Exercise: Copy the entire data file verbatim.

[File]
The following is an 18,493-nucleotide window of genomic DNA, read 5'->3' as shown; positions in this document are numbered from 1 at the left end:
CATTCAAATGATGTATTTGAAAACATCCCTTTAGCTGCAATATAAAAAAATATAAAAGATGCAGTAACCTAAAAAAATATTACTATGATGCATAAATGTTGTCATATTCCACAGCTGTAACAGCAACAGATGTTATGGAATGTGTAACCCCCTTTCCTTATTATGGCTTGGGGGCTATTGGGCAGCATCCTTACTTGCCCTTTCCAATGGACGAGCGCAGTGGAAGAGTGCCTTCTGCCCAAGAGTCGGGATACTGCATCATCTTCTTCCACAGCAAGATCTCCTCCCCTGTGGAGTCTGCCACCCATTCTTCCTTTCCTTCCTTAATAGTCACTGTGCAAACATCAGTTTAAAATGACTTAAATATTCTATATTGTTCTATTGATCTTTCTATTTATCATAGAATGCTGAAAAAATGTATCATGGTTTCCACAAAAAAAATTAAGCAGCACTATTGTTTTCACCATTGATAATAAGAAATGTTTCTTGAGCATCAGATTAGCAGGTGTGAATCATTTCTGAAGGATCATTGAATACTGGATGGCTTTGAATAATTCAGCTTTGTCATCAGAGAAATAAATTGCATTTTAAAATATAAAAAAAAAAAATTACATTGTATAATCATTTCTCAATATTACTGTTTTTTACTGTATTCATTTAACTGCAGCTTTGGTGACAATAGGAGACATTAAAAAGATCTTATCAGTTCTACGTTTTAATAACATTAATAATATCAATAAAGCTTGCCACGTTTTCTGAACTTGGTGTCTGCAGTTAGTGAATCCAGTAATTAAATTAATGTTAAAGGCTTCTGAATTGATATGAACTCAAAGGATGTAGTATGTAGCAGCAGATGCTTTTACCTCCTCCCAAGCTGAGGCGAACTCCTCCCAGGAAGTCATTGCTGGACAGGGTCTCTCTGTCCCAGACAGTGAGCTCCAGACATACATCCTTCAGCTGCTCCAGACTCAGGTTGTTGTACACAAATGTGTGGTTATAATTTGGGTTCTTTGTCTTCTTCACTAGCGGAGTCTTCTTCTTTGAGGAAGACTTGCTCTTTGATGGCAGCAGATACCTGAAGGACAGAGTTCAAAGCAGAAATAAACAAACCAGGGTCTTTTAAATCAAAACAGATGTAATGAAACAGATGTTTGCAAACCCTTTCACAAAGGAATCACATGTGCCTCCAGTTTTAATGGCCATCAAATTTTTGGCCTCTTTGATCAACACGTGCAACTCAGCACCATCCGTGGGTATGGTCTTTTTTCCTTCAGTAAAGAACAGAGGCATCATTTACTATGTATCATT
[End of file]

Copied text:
The following is an 18,493-nucleotide window of genomic DNA, read 5'->3' as shown; positions in this document are numbered from 1 at the left end:
CATTCAAATGATGTATTTGAAAACATCCCTTTAGCTGCAATATAAAAAAATATAAAAGATGCAGTAACCTAAAAAAATATTACTATGATGCATAAATGTTGTCATATTCCACAGCTGTAACAGCAACAGATGTTATGGAATGTGTAACCCCCTTTCCTTATTATGGCTTGGGGGCTATTGGGCAGCATCCTTACTTGCCCTTTCCAATGGACGAGCGCAGTGGAAGAGTGCCTTCTGCCCAAGAGTCGGGATACTGCATCATCTTCTTCCACAGCAAGATCTCCTCCCCTGTGGAGTCTGCCACCCATTCTTCCTTTCCTTCCTTAATAGTCACTGTGCAAACATCAGTTTAAAATGACTTAAATATTCTATATTGTTCTATTGATCTTTCTATTTATCATAGAATGCTGAAAAAATGTATCATGGTTTCCACAAAAAAAATTAAGCAGCACTATTGTTTTCACCATTGATAATAAGAAATGTTTCTTGAGCATCAGATTAGCAGGTGTGAATCATTTCTGAAGGATCATTGAATACTGGATGGCTTTGAATAATTCAGCTTTGTCATCAGAGAAATAAATTGCATTTTAAAATATAAAAAAAAAAAATTACATTGTATAATCATTTCTCAATATTACTGTTTTTTACTGTATTCATTTAACTGCAGCTTTGGTGACAATAGGAGACATTAAAAAGATCTTATCAGTTCTACGTTTTAATAACATTAATAATATCAATAAAGCTTGCCACGTTTTCTGAACTTGGTGTCTGCAGTTAGTGAATCCAGTAATTAAATTAATGTTAAAGGCTTCTGAATTGATATGAACTCAAAGGATGTAGTATGTAGCAGCAGATGCTTTTACCTCCTCCCAAGCTGAGGCGAACTCCTCCCAGGAAGTCATTGCTGGACAGGGTCTCTCTGTCCCAGACAGTGAGCTCCAGACATACATCCTTCAGCTGCTCCAGACTCAGGTTGTTGTACACAAATGTGTGGTTATAATTTGGGTTCTTTGTCTTCTTCACTAGCGGAGTCTTCTTCTTTGAGGAAGACTTGCTCTTTGATGGCAGCAGATACCTGAAGGACAGAGTTCAAAGCAGAAATAAACAAACCAGGGTCTTTTAAATCAAAACAGATGTAATGAAACAGATGTTTGCAAACCCTTTCACAAAGGAATCACATGTGCCTCCAGTTTTAATGGCCATCAAATTTTTGGCCTCTTTGATCAACACGTGCAACTCAGCACCATCCGTGGGTATGGTCTTTTTTCCTTCAGTAAAGAACAGAGGCATCATTTACTATGTATCATT